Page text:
Summary

This paper revolves around the creation and manipulation of femtoliter aqueous droplets in an immiscible fluorocarbon liquid. Within these femtoliter aqueous droplets, individual molecules (or molecular complexes) can be confined, isolated, and observed, the latter by using fluorescence imaging. The droplets with molecules are formed by ultrasonic mixing of the aqueous solution with the molecules in question and the matrix fluorocarbon; the molecules naturally go into the aqueous droplets because they are hydrophilic. The aqueous droplets can then be optically trapped using optical tweezers, and manipulated so that two droplets can fuse together to induce mixing of molecules from separate droplets.

Although the optical set-up is not directly of soft matter importance, some (like myself!) will find it interesting. See Figure 1 for the schematic diagram of the optical set-up [Note: In the paper, a very good caption is provided, however it is too large to include here; see the paper for a very good description of the set-up in the schematic's caption].

Figure 1: Optical set-up, taken from [1].

Soft Matter Discussion

In order to optically trap the aqueous droplets inside the fluorocarbon medium, optical tweezers are used. Optical tweezers are made from a single focus laser trap, and rely on the difference in polarizability between the droplets and the fluorocarbon medium. Equivalently, optical tweezers rely on the difference in the index of refraction between the droplets (<math>n = 1.33</math>) and surrounding medium (<math>n = 1.29</math>) in order to achieve trapping.

The medium (with droplets) was contained in a drilled hole of a microscope slide, sandwiched between two cover slips. The slide was manually translated until a droplet was trapped by the optical tweezers. When imaging was to be done, the green light path was unblocked, and fluorescence occurred for five to twenty seconds (until all the dye molecules in the droplet were photobleached; i.e. until they stop fluorescing). Figure 2 shows detection counts for a droplet with (a) one molecule, (b) two molecules, and (c) three molecules; each sharp decrease in imaging counts corresponds to one molecule photobleaching.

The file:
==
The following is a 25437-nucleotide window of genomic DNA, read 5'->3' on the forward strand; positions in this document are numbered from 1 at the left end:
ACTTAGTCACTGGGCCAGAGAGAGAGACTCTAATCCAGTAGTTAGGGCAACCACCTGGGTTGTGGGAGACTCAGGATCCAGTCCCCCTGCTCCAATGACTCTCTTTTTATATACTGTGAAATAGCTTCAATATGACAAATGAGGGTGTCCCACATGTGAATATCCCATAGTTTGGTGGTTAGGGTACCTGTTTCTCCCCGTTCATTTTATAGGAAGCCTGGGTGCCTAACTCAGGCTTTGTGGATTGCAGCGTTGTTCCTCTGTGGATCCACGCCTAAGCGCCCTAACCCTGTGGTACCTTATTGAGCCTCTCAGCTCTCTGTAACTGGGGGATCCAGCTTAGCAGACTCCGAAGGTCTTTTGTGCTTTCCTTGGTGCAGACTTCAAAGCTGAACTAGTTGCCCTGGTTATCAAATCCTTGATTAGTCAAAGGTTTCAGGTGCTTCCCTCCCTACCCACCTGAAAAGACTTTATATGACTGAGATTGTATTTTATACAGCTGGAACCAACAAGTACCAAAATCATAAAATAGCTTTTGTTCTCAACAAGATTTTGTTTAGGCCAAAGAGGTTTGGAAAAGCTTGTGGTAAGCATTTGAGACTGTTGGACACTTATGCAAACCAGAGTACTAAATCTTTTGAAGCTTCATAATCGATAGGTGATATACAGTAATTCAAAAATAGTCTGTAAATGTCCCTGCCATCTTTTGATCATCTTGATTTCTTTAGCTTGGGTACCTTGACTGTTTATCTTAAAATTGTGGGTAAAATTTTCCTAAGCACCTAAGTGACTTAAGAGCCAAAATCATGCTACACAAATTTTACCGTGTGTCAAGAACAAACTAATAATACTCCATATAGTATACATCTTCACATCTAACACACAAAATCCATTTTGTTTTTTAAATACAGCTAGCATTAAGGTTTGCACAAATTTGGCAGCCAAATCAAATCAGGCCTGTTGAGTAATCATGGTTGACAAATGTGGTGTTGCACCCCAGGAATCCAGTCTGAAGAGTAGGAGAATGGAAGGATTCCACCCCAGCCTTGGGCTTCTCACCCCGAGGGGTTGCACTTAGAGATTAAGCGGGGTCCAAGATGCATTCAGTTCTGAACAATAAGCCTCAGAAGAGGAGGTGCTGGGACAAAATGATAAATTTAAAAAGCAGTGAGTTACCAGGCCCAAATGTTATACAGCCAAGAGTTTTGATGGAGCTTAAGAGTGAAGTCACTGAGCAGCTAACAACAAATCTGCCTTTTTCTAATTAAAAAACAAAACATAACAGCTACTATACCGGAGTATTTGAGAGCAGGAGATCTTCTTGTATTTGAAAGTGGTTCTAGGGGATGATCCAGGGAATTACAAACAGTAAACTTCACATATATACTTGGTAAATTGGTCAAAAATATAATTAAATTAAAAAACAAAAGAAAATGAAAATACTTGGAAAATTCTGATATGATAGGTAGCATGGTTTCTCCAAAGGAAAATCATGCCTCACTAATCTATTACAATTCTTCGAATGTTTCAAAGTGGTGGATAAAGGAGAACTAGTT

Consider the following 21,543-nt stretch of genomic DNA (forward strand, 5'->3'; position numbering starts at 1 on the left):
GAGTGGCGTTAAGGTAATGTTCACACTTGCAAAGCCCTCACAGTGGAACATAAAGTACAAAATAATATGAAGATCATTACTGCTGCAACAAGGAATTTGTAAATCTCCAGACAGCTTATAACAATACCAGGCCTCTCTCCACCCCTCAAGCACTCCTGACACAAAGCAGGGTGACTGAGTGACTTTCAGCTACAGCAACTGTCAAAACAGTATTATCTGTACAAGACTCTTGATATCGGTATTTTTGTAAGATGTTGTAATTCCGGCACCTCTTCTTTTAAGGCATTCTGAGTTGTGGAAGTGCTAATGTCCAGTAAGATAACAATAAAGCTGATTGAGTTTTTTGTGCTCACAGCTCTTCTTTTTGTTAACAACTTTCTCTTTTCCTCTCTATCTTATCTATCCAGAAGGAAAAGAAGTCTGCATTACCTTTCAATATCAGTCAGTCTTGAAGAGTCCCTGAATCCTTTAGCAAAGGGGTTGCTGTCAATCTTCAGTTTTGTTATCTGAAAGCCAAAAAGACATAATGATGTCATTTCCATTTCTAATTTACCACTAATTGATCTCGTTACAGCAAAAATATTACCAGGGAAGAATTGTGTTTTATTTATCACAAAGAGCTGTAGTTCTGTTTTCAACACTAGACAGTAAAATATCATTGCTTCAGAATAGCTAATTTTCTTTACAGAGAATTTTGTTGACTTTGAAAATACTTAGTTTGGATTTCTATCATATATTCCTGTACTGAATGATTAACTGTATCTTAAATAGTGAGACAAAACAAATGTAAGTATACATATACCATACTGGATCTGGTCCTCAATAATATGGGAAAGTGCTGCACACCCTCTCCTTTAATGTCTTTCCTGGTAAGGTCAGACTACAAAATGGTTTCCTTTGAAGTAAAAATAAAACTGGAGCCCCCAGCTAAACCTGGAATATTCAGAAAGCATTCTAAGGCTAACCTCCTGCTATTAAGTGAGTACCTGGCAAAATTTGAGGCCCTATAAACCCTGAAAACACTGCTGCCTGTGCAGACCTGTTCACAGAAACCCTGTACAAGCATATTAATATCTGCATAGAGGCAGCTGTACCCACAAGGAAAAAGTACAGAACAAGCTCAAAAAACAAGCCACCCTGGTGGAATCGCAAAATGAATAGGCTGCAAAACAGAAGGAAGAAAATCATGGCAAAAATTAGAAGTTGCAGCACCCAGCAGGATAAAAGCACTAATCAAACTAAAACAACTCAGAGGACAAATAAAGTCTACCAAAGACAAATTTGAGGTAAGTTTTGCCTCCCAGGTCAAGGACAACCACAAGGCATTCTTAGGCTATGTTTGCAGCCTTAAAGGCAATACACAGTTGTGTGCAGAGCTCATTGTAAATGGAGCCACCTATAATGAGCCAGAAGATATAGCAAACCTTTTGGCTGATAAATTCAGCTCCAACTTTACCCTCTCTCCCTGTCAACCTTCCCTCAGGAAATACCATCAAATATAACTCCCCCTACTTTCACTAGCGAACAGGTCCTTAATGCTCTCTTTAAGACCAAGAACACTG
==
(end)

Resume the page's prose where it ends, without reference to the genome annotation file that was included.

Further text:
Figure 2, taken from [1].

It is important to note that the shape of the droplets is insignificantly altered by the optical tweezers that trap them. This is due to the fact that the force that the optical tweezers apply (on the order of piconewtons) is significantly smaller than the surface tension of the aqueous droplets in the fluorocarbon medium.

In Figure 3, a sequence of video images shows the fusion of two droplets. Both droplets are trapped using optical tweezers; the bottom trap is fixed, whereas the top trap is mobile. The droplets spontaneously fuse when brought together, and as long as no leaking occurs, the molecules contained in each droplet will both be contained in the newly fused droplet. In this new droplet, the molecules are able to interact with one another.

Figure 3, taken from [1].

Reference

[1] J. E. Reiner, A. M. Crawford, R. B. Kishore, Lori S. Goldner, K. Helmerson, and M. K. Gilson, "Optically trapped aqueous droplets for single molecule studies," Applied Physics Letters 89, 013904 (2006)